The outdoor furniture gets stacked and tarped for winter to withstand the snow and high winds. We also clean the kitchen and bathrooms which takes quite a bit of time.
Loading the trailer and putting it onto the hitch is one of those points of commitment - a loaded trailer weighs more than my wife and I can lift together. The only way to get the trailer off the hitch now would be to unpack it. I'm starting to get happy to leave and grudgingly grumble about loading the trailer in the rain as I know when we get down onto the Great Plains in Nebraska, the 100+ degree heat will make the inner trailer space a steamy oven and melt cardboard boxes.
The thunder is now almost announcing itself as if to get our attention.` There's a lot of water on the road at the bottom of our driveway. We go down into our neighborhood to take a look at the roads which are hard-packed sand. Immediately at the bottom of our drive, we see the water coming down the roadway has overflowed the roadside ditch and chewed a trench almost one foot wide and 3 - 4 feet deep straight down into the middle of the road in front of our driveway.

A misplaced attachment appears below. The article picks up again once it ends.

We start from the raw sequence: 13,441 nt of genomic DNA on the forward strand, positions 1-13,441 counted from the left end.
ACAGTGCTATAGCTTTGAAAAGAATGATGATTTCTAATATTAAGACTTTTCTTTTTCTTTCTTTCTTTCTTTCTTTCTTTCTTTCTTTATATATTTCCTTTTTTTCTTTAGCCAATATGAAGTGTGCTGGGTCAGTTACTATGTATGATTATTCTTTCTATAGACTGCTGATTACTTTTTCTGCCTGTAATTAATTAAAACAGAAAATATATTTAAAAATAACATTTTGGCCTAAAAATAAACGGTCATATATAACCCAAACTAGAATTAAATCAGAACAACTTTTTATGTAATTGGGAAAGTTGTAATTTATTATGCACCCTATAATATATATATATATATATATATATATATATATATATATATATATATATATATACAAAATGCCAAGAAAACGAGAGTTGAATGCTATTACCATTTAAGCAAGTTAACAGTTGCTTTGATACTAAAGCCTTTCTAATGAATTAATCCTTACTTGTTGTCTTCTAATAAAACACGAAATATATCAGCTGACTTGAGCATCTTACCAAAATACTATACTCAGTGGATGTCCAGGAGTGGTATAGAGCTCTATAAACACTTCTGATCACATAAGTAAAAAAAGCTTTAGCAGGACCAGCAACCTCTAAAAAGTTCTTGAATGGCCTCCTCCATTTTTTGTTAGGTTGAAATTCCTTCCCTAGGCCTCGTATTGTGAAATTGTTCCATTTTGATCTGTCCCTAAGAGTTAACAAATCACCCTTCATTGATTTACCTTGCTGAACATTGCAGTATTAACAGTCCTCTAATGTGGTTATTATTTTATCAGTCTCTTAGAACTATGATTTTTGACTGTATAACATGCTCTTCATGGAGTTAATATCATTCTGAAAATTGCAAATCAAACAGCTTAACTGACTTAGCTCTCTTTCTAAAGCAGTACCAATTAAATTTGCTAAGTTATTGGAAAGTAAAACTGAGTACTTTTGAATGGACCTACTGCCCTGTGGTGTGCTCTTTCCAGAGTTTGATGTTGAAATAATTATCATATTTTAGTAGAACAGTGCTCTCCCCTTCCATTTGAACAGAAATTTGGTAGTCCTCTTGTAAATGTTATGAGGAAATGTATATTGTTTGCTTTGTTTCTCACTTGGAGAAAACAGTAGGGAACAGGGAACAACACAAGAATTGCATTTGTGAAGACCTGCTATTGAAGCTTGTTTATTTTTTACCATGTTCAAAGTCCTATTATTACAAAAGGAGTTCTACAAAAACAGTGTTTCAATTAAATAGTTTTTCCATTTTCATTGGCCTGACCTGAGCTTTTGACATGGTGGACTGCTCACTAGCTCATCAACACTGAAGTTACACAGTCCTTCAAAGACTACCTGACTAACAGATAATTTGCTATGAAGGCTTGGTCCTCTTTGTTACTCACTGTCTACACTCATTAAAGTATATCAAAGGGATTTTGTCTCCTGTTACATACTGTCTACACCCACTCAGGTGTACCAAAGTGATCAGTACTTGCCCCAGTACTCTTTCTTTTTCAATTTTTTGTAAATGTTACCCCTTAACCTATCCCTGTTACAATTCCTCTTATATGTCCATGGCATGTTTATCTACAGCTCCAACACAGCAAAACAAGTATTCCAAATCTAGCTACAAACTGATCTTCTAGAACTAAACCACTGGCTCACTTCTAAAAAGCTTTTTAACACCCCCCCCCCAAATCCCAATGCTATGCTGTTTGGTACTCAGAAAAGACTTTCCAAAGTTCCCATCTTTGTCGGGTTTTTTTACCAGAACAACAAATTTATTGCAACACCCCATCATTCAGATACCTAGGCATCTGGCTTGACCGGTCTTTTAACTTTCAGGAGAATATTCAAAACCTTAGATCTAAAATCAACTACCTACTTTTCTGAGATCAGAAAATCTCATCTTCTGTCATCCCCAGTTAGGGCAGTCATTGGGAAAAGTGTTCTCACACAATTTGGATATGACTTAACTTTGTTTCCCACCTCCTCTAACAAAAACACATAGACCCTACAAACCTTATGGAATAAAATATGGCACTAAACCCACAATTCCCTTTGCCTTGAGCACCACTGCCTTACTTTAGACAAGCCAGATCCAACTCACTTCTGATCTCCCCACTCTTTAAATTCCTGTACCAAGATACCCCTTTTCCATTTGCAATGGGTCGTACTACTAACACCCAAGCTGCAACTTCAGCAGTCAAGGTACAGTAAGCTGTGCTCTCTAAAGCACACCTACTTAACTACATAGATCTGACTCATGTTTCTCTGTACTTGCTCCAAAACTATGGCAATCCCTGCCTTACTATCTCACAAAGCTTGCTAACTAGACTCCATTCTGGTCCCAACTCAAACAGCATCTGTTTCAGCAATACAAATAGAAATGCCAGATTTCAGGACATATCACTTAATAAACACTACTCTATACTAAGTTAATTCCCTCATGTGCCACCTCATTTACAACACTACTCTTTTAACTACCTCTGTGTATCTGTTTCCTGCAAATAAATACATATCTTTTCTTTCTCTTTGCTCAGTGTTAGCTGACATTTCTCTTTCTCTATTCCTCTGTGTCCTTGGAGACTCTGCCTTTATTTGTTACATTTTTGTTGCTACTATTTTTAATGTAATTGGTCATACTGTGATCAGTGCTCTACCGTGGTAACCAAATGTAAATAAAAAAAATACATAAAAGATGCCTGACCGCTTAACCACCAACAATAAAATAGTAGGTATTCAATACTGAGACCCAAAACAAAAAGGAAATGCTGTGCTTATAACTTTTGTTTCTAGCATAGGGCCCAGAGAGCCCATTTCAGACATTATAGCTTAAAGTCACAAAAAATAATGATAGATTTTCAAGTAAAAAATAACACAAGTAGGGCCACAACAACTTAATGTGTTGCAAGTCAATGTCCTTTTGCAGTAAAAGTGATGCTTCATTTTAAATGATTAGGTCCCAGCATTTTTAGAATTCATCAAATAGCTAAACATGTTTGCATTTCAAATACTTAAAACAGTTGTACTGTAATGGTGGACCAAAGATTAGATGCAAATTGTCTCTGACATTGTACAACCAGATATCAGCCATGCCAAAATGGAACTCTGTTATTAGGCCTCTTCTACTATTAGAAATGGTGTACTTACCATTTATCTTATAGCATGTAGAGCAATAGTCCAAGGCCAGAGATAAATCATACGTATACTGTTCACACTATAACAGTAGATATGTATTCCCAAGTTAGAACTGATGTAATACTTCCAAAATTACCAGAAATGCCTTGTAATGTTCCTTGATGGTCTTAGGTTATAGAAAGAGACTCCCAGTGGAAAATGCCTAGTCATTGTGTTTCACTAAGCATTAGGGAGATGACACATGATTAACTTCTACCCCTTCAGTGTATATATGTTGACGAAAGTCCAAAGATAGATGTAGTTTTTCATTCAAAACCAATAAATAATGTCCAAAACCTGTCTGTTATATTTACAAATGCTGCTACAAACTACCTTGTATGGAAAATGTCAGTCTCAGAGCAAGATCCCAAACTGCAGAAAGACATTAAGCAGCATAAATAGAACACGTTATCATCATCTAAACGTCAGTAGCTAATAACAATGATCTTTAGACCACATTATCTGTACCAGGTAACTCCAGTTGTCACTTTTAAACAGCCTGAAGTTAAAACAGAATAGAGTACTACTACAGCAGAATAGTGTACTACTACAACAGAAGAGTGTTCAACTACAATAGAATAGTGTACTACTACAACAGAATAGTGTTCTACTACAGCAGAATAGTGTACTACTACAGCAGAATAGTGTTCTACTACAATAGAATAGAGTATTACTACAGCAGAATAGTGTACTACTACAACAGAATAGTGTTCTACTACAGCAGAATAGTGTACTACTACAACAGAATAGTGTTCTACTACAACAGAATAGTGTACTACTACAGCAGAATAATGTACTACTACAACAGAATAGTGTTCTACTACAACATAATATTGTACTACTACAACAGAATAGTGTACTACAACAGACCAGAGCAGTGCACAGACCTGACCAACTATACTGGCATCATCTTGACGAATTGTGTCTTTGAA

Then, our attention is drawn to an even greater road collapse that had already happened at the only crossroads in our neighborhood. The old culvert has become blocked by debris and the water rushes along side the culvert, rapidly eating into the sandy earth around it. This eats a trench 4 to 5 feet wide about 8 - 10 feet deep and the entire roadway through the intersection is gone.
My wife and I discuss how this might very quickly become a real threat to whether or not we will get out with our trailer. We decided to move the trailer from our cabin down our rather steep drive and park on our neighbor's drive at the bottom of the hill in case the road threatened to become impassable.